Abstract
Mietype scattering features such as ripples (i.e., sharp shaperesonance peaks) and wiggles (i.e., broad oscillations), are frequentlyobserved scattering phenomena in infrared microspectroscopy of cells and tissues. They appear in general when the wavelength of electromagnetic radiation is of the same order as the size of the scatterer. By use of approximations to the Mie solutions for spheres, iterative algorithms have been developed to retrieve pure absorbance spectra. However, the question remains to what extent the Mie solutions, and approximations thereof, describe the extinction efficiency in practical situations where the shapes of scatterers deviate considerably from spheres. The aim of the current study is to investigate how deviations from a spherical scatterer can change the extinction properties of the scatterer in the context of chaos in wave systems. For this purpose, we investigate a chaotic scatterer and compare it with an elliptically shaped scatterer, which exhibits only regular scattering. We find that chaotic scattering has an accelerating effect on the disappearance of Mie ripples. We further show that the presence of absorption and the high numerical aperture of infrared microscopes does not explain the absence of ripples in most measurements of biological samples.
Introduction
Infrared microspectroscopy is a technique that is well established in the biological sciences^{1,2,3,4}. It allows investigating, e.g. cells and tissues, and biofluids in their native forms. For instance, using a synchrotron as the radiation source for performing infrared microspectroscopy, due to the brilliance of the synchrotron radiation, highquality spectra can be obtained efficiently in the diffraction limit^{5}. By the use of quantum cascade lasers (QCL) high quality images can be obtained, which have been reported to achieve a quality comparable or higher than images obtained when using synchrotronbased sources^{6,7}. In infrared transmission microscopy of cells and tissues, purposebuilt microscopes are used which allow to operate with radiation in the midinfrared region. These systems are operated in two main modes. In one type of systems, infrared radiation is transmitted through cells and thin tissues, and the transmitted radiation is collected by a singleelement detector after passing, e.g., through Schwarzschild optics. Alternatively, imaging systems are used where the transmitted radiation is mapped onto an imaging detector in forward direction. Since the size of the cell structures is of the same order as the wavelength of the infrared radiation, i.e., typically in the range of 2.5–\(25\, {\upmu \rm m}\), infrared spectra of cells and tissues exhibit a variety of scattering phenomena^{8}. The most intriguing scattering phenomena that have been observed are socalled Mietype scattering phenomena^{9,10,11} and have been studied intensively in the literature during recent years^{9,10,11,12,13,14,15,16}.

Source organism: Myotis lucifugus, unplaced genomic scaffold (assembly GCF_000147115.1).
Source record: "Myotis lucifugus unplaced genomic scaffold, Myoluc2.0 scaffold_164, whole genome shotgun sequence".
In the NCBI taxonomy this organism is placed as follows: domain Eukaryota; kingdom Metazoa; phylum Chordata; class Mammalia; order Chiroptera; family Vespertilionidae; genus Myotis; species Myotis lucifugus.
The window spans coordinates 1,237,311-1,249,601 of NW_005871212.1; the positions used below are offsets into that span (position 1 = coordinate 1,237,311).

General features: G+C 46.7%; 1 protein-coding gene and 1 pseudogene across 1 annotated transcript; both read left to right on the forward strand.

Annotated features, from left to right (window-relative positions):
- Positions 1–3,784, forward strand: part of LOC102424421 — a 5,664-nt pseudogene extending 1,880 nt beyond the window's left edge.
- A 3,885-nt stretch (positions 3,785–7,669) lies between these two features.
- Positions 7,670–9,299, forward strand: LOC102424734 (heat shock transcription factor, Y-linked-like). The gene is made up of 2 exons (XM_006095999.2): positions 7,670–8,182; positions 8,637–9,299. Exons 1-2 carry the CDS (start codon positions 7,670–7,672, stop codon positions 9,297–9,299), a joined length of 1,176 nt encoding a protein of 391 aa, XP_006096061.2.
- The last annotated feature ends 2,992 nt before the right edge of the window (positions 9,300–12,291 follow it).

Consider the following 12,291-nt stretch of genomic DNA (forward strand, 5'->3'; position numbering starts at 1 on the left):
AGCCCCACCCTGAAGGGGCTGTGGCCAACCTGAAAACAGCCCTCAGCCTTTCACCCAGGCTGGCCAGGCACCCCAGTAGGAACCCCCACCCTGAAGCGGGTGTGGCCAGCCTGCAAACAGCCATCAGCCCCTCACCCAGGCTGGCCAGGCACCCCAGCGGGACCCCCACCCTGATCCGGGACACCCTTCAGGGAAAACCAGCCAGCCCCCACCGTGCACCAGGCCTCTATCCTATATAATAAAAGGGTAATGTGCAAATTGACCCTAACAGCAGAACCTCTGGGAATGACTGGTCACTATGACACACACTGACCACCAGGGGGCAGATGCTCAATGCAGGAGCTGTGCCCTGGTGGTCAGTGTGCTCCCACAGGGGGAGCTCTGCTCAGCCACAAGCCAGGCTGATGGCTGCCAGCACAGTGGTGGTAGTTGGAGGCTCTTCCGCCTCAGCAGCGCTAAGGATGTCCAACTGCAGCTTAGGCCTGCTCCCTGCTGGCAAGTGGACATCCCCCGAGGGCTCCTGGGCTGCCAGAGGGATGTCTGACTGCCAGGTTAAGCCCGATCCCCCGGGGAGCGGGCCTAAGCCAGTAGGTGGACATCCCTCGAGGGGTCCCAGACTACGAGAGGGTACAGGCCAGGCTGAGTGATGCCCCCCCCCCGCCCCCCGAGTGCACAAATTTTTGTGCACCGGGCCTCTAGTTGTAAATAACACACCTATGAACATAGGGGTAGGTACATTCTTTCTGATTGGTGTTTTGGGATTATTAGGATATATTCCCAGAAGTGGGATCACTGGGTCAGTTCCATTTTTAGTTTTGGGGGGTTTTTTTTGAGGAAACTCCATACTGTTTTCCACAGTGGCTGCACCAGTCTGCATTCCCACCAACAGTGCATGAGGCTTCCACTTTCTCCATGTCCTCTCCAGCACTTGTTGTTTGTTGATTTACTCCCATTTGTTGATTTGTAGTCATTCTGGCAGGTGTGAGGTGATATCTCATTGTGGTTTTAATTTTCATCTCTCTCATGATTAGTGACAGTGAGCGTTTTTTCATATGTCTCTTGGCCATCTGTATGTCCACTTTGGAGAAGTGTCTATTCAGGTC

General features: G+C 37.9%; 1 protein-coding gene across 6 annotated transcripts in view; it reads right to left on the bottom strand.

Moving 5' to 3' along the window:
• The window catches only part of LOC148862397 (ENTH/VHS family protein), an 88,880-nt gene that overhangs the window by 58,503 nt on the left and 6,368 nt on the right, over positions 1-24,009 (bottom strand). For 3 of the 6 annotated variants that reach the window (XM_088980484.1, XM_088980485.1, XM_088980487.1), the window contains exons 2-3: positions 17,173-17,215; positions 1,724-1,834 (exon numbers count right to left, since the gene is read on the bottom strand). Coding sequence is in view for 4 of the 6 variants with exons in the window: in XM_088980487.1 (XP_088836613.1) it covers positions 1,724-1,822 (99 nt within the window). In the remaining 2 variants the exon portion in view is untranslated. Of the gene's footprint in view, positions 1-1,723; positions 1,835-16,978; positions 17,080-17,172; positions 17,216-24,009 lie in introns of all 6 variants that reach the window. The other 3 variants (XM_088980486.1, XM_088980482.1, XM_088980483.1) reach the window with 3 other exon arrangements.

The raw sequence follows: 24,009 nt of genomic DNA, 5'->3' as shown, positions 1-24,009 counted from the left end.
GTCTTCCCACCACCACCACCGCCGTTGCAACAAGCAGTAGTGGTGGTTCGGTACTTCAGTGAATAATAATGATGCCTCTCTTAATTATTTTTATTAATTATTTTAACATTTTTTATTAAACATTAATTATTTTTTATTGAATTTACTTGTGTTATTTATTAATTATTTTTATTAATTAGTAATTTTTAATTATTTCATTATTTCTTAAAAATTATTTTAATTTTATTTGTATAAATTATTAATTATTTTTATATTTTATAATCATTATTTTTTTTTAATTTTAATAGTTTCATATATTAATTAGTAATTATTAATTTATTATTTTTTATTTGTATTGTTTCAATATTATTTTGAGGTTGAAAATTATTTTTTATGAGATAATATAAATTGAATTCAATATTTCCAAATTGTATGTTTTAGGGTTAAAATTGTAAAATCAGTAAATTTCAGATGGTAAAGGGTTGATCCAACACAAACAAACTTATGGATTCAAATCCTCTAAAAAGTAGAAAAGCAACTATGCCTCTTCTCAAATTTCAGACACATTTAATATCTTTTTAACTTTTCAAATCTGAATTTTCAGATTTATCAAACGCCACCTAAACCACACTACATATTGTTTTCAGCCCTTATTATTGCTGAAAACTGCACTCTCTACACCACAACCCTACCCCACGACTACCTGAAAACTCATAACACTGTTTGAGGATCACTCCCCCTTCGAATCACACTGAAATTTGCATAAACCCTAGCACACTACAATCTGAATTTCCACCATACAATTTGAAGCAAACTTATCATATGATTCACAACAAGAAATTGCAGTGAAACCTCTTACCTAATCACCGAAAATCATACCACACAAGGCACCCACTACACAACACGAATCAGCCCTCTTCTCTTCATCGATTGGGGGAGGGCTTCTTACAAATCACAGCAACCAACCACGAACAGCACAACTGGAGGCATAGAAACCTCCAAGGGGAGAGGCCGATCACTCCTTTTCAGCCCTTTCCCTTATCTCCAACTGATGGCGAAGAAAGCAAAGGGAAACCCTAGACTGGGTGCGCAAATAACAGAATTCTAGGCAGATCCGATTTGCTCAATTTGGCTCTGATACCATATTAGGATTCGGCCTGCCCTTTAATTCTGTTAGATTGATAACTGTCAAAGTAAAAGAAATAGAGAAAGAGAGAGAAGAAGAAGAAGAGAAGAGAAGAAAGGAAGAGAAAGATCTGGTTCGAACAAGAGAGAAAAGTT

Any type of scattering poses a challenge for the interpretation of absorbance spectra, since scattering contributes to the extinction and is not easily separated from true absorption. Problems of this type are universally encountered whenever absorbance spectra of finitesized samples have to be analyzed (see, e.g.,^{9,17}). Therefore the topics and problems discussed in this paper are of general significance and wide applicability. Mie resonances, e.g., can either mimic or severely distort chemical absorption bands^{11,18}. However, current correction algorithms are based on the assumption of spherical samples, an assumption that is often not justify in the case of biological cells or tissues. Therefore, the central point of our paper is to investigate how the deformation of (absorbing) biological samples influences and distorts Mietype signatures.